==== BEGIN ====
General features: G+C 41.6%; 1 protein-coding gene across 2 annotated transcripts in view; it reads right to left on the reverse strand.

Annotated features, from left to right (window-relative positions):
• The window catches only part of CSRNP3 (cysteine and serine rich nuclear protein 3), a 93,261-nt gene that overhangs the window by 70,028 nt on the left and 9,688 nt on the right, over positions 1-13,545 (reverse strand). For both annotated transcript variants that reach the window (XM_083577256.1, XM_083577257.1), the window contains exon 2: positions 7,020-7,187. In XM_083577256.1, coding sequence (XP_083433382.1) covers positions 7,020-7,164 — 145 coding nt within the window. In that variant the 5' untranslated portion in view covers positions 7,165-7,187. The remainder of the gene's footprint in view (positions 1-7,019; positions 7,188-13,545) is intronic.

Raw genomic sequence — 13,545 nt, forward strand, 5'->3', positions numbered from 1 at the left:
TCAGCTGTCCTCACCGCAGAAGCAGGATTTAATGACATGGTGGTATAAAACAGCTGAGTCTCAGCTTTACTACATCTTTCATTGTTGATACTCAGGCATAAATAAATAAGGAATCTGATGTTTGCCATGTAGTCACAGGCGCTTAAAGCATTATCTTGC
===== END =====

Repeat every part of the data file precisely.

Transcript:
General features: G+C 41.6%; 1 protein-coding gene across 2 annotated transcripts in view; it reads right to left on the reverse strand.

Annotated features, from left to right (window-relative positions):
• The window catches only part of CSRNP3 (cysteine and serine rich nuclear protein 3), a 93,261-nt gene that overhangs the window by 70,028 nt on the left and 9,688 nt on the right, over positions 1-13,545 (reverse strand). For both annotated transcript variants that reach the window (XM_083577256.1, XM_083577257.1), the window contains exon 2: positions 7,020-7,187. In XM_083577256.1, coding sequence (XP_083433382.1) covers positions 7,020-7,164 — 145 coding nt within the window. In that variant the 5' untranslated portion in view covers positions 7,165-7,187. The remainder of the gene's footprint in view (positions 1-7,019; positions 7,188-13,545) is intronic.

Raw genomic sequence — 13,545 nt, forward strand, 5'->3', positions numbered from 1 at the left:
TCAGCTGTCCTCACCGCAGAAGCAGGATTTAATGACATGGTGGTATAAAACAGCTGAGTCTCAGCTTTACTACATCTTTCATTGTTGATACTCAGGCATAAATAAATAAGGAATCTGATGTTTGCCATGTAGTCACAGGCGCTTAAAGCATTATCTTGC